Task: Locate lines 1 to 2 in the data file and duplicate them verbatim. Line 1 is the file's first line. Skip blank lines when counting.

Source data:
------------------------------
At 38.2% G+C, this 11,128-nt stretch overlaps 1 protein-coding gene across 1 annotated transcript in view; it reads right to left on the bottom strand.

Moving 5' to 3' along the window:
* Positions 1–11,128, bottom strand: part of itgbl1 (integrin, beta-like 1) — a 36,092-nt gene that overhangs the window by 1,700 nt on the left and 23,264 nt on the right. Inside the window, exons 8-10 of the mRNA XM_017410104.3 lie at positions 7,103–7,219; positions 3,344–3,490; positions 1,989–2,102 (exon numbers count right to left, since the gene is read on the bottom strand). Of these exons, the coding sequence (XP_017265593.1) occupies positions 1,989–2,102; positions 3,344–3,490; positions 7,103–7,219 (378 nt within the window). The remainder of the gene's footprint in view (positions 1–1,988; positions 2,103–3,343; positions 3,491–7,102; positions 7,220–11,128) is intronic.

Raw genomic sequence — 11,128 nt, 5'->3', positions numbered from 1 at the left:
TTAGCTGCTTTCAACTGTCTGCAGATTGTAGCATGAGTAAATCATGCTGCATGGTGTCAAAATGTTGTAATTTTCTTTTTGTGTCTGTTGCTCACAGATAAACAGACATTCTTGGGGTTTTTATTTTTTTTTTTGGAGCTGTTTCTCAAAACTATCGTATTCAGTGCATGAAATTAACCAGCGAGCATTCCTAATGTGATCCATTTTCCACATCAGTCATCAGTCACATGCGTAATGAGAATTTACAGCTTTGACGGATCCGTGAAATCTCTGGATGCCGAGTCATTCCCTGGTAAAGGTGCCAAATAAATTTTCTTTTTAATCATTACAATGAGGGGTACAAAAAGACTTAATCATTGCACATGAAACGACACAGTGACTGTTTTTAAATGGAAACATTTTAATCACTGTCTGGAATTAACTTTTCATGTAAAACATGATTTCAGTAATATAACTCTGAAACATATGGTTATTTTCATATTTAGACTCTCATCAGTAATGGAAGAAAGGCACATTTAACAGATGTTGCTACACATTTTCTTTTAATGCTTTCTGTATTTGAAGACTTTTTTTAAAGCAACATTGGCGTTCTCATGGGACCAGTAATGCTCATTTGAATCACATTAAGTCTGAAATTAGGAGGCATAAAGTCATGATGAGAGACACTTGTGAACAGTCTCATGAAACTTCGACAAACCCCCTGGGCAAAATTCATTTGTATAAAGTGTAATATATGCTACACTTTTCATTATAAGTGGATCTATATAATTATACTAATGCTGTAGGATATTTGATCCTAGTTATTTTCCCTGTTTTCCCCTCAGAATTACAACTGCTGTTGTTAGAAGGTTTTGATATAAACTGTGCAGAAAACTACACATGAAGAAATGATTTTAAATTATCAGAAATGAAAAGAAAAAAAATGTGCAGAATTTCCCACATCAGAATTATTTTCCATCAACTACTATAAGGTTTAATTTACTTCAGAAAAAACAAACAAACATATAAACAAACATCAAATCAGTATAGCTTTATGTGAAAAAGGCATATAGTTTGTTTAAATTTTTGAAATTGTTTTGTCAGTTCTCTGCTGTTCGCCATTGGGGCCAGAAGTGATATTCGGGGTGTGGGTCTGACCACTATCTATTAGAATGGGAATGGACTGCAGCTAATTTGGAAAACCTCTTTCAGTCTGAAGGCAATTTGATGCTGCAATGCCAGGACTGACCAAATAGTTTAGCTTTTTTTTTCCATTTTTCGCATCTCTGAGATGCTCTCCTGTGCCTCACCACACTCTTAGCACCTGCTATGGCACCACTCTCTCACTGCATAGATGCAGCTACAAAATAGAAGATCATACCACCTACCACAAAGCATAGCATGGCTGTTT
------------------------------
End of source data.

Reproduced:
At 38.2% G+C, this 11,128-nt stretch overlaps 1 protein-coding gene across 1 annotated transcript in view; it reads right to left on the bottom strand.

Moving 5' to 3' along the window: